There was a time when the NBSK used to present print materials and non-print materials to various governmental/semi-governmental institutions and to some extent non-governmental institutions in Nepal after the screening of applications. It may be recalled that the eligible recipients were particularly those institutions that were located at remote/rural areas and really in need of resources.

The NBSK was known as a public library as it was open for people, including members and non-members, from all walks of life, regardless of their age, gender, caste, religion, nationality, education, profession, social status, and so on. Though it seems even today as a public library, it is by type a missionary library run by the Indian diplomatic mission.

If there was any big and extensively used centre of study and research in Kathmandu for many decades, it was undoubtedly the NBSK. It was the most widely used library not only in Kathmandu but in whole Nepal. People ranging from just literate to scholars, general readers to researchers, children to aged citizens, school students to college/university students, teachers to professors, diplomats to politicians, and so on used to visit the NBSK for exploiting the resources that resulted to a platform for building up friendships too!  

When the NBSK was shifted from Basantapur to its present location on the ground floor of the then Royal Nepal Airlines Corporation (RNAC) building at New Road in 1970, it had an area of approximately 4,500 sq. ft. for nearly ten years until the late 1980s but was later limited to the area of 3,474 sq. ft. by which its area of 1,026 sq. ft. is lesser today than earlier. In the meantime (around 1970/71), its branch of learning centre at Dilli Bazaar was on the verge of shutting down due to domestic problem between brothers/owners of the building and unavailability of any other suitable building nearby.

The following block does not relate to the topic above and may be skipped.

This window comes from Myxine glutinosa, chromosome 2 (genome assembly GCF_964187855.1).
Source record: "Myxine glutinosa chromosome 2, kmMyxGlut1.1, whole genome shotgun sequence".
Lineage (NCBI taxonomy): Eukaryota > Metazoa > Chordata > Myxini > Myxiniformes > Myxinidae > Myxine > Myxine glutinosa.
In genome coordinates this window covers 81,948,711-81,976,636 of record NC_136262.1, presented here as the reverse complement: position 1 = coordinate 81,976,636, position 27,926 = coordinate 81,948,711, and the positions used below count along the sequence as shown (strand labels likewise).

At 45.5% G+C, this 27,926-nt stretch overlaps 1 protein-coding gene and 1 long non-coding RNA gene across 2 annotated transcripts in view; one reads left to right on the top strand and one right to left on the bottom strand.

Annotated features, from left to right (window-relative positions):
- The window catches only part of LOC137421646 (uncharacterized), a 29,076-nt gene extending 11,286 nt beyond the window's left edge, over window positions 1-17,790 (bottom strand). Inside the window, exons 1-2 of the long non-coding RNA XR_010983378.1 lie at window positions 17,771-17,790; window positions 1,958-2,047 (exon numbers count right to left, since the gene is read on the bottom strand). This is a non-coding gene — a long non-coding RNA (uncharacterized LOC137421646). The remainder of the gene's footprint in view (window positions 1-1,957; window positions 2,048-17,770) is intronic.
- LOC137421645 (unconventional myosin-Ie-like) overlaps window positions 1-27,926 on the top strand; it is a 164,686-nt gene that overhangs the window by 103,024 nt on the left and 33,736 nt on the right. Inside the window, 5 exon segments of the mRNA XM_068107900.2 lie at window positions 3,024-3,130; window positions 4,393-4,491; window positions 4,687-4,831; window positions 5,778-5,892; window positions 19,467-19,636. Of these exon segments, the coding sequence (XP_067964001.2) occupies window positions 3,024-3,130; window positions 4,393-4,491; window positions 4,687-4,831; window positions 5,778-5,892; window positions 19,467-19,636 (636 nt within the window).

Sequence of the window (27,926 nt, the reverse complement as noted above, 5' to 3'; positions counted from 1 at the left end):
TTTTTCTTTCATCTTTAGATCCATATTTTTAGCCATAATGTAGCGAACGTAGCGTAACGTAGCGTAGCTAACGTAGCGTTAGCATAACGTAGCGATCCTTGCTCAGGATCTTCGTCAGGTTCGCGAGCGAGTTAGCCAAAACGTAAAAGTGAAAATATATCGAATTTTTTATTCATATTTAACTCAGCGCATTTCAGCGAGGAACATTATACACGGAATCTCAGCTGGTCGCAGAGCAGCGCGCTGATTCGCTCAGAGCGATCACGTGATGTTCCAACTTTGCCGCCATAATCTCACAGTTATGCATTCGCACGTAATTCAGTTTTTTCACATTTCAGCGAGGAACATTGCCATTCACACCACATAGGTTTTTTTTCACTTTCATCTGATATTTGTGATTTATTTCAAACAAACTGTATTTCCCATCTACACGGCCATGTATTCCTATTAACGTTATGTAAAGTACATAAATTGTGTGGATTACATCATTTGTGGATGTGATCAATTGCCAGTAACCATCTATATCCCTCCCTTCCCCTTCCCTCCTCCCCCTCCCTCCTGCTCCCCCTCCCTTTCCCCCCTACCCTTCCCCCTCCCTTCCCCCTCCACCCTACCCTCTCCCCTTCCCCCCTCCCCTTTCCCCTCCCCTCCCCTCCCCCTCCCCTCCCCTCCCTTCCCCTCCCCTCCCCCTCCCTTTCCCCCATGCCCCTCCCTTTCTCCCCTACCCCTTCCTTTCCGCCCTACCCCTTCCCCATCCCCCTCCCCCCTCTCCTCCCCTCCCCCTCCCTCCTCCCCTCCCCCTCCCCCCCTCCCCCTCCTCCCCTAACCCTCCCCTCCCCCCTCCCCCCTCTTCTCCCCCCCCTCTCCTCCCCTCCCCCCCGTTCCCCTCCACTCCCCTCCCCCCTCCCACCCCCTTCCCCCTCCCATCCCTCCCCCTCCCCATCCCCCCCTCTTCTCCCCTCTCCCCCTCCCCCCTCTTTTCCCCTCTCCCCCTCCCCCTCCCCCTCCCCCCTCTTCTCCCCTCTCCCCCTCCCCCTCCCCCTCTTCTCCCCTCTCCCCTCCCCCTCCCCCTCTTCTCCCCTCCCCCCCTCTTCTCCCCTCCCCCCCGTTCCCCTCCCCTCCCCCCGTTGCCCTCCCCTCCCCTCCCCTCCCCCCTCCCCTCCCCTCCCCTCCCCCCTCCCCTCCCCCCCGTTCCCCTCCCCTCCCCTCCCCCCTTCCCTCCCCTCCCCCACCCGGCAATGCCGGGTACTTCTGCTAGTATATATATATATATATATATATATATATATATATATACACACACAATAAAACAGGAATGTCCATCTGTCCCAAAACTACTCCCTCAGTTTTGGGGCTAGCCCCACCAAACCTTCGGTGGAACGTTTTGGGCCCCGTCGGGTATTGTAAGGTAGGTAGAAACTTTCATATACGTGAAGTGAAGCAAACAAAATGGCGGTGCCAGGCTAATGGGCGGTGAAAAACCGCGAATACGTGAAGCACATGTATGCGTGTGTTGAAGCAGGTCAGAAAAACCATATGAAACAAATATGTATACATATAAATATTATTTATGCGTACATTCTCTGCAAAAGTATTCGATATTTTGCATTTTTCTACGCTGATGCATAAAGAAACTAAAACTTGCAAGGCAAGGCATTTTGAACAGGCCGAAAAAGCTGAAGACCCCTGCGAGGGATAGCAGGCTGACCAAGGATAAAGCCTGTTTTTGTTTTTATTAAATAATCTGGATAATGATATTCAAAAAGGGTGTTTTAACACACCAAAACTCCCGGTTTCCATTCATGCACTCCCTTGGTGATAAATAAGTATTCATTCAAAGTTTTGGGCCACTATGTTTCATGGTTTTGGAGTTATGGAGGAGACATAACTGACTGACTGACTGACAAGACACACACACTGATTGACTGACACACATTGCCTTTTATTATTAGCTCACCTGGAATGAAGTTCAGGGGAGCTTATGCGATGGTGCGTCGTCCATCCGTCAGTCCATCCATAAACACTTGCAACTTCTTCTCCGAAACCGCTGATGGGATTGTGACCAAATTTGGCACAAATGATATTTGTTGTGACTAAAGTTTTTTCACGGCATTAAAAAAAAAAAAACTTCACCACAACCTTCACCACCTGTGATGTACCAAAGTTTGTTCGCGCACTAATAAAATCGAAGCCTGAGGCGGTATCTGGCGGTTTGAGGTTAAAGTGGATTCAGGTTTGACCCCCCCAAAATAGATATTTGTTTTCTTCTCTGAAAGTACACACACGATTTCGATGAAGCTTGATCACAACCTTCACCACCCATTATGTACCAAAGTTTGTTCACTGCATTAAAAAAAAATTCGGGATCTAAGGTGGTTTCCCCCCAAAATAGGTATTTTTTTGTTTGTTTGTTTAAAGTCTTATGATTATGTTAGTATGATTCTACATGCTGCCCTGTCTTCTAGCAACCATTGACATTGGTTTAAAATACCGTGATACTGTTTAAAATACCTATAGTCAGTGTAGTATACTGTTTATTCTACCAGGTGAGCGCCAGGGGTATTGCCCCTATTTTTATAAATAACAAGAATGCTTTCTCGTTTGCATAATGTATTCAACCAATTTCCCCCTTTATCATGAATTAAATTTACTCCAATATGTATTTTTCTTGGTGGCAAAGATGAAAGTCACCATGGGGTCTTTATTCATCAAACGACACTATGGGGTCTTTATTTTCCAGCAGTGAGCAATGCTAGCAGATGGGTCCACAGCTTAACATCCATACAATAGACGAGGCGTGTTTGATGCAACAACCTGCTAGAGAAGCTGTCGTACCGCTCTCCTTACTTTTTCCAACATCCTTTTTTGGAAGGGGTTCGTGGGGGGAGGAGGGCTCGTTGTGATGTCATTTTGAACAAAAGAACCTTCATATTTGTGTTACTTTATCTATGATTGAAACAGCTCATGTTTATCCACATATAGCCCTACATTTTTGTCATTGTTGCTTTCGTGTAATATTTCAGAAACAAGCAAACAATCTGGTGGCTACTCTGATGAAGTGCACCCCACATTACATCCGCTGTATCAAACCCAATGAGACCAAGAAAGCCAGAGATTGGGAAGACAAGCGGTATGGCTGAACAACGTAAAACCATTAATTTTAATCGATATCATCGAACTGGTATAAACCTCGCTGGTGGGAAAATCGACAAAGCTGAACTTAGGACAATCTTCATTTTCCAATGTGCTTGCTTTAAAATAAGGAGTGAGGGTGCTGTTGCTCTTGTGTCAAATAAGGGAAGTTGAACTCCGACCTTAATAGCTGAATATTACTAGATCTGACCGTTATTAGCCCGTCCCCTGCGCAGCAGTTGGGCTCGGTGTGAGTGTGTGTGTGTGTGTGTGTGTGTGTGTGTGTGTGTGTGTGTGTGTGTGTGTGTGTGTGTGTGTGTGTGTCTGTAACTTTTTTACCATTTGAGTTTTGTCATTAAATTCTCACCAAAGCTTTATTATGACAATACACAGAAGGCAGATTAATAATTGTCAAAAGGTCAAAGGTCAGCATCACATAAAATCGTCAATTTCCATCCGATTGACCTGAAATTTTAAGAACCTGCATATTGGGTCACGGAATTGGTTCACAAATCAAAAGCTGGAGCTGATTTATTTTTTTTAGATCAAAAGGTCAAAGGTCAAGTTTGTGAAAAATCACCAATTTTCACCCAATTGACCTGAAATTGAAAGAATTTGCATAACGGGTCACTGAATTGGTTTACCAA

In the early 1980s, there were approximately 46,000 books, about 3,000 members, an average of 1,150 users/visitors daily and 14-15 staff members including two India-based Senior Library and Information Assistants (SLIAs)- one for English Section and another for Hindi Section- three years for each among whom one would be Chief Librarian on the ground of seniority.

It is worth mentioning that the then most renowned institution like the NBSK officially remained unfulfilled with the post of Assistant Librarian for quite a long time! However, the staff member designated as UDC was supposed to work in the capacity of Assistant Librarian as he/she was the one who was just subordinate to him/her and had to look after the library in his/her absence! 

The NBSK had 6 days a week open for the users/visitors by providing overtime facilities to staff members for sometime in the past. The timing was from 12 to 07 p.m. for the public and 11 a.m. to 07 p.m. for the staff members. There was also a rumor about getting the NBSK open from 07 a.m. to 07 p.m. with two shifts (morning to noon and noon to evening) for the staff members without any break time for them so that the users/visitors could benefit from the resources and activities as there were so many such users/visitors who could manage visiting the NBSK either early morning or late evening.

To recapitulate briefly, if fruitful planning for running the NBSK- divided into two shifts to utilize the library services at the optimum level from the same location at New Road- had been implemented, the objective behind the establishment of the NBSK would have been remarkably justified. Moreover, the standard of NBL would be uplifted had it the post of Assistant Librarian academically qualified. Nevertheless, it's not too late for the NBL to achieve a grand success regardless of Assistant Librarian and location elsewhere!